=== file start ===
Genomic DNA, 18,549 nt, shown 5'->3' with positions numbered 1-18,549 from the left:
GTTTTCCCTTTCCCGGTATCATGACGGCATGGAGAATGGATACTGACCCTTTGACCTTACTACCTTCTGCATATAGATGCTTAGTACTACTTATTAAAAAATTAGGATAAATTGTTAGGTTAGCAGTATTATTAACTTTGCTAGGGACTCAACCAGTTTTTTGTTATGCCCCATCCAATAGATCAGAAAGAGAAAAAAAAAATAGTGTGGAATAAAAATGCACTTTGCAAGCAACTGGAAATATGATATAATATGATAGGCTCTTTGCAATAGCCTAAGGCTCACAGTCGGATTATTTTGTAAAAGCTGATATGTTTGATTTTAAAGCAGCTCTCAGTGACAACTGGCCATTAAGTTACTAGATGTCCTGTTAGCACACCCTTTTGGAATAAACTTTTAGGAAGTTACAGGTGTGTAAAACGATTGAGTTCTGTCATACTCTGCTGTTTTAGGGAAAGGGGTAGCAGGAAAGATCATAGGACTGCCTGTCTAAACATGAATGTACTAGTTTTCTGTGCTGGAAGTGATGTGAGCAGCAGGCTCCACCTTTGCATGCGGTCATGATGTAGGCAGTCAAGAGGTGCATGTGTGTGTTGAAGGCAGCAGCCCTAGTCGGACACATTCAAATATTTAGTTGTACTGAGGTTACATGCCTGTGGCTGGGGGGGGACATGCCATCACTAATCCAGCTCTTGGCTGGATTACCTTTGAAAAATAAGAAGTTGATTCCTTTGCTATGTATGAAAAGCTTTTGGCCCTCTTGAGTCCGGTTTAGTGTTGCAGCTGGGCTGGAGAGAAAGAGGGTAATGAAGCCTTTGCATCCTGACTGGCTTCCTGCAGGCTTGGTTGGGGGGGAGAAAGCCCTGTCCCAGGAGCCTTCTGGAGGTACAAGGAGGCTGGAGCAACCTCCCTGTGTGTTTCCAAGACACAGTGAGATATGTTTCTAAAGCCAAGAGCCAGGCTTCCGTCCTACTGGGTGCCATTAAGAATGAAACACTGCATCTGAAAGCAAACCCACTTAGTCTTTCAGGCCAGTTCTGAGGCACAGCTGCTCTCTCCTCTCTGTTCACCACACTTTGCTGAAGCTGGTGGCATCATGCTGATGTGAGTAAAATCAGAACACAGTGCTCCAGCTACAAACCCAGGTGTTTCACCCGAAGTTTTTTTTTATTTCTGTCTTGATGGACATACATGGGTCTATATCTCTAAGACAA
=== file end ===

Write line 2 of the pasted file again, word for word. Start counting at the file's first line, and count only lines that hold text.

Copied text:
GTTTTCCCTTTCCCGGTATCATGACGGCATGGAGAATGGATACTGACCCTTTGACCTTACTACCTTCTGCATATAGATGCTTAGTACTACTTATTAAAAAATTAGGATAAATTGTTAGGTTAGCAGTATTATTAACTTTGCTAGGGACTCAACCAGTTTTTTGTTATGCCCCATCCAATAGATCAGAAAGAGAAAAAAAAAATAGTGTGGAATAAAAATGCACTTTGCAAGCAACTGGAAATATGATATAATATGATAGGCTCTTTGCAATAGCCTAAGGCTCACAGTCGGATTATTTTGTAAAAGCTGATATGTTTGATTTTAAAGCAGCTCTCAGTGACAACTGGCCATTAAGTTACTAGATGTCCTGTTAGCACACCCTTTTGGAATAAACTTTTAGGAAGTTACAGGTGTGTAAAACGATTGAGTTCTGTCATACTCTGCTGTTTTAGGGAAAGGGGTAGCAGGAAAGATCATAGGACTGCCTGTCTAAACATGAATGTACTAGTTTTCTGTGCTGGAAGTGATGTGAGCAGCAGGCTCCACCTTTGCATGCGGTCATGATGTAGGCAGTCAAGAGGTGCATGTGTGTGTTGAAGGCAGCAGCCCTAGTCGGACACATTCAAATATTTAGTTGTACTGAGGTTACATGCCTGTGGCTGGGGGGGGACATGCCATCACTAATCCAGCTCTTGGCTGGATTACCTTTGAAAAATAAGAAGTTGATTCCTTTGCTATGTATGAAAAGCTTTTGGCCCTCTTGAGTCCGGTTTAGTGTTGCAGCTGGGCTGGAGAGAAAGAGGGTAATGAAGCCTTTGCATCCTGACTGGCTTCCTGCAGGCTTGGTTGGGGGGGAGAAAGCCCTGTCCCAGGAGCCTTCTGGAGGTACAAGGAGGCTGGAGCAACCTCCCTGTGTGTTTCCAAGACACAGTGAGATATGTTTCTAAAGCCAAGAGCCAGGCTTCCGTCCTACTGGGTGCCATTAAGAATGAAACACTGCATCTGAAAGCAAACCCACTTAGTCTTTCAGGCCAGTTCTGAGGCACAGCTGCTCTCTCCTCTCTGTTCACCACACTTTGCTGAAGCTGGTGGCATCATGCTGATGTGAGTAAAATCAGAACACAGTGCTCCAGCTACAAACCCAGGTGTTTCACCCGAAGTTTTTTTTTATTTCTGTCTTGATGGACATACATGGGTCTATATCTCTAAGACAA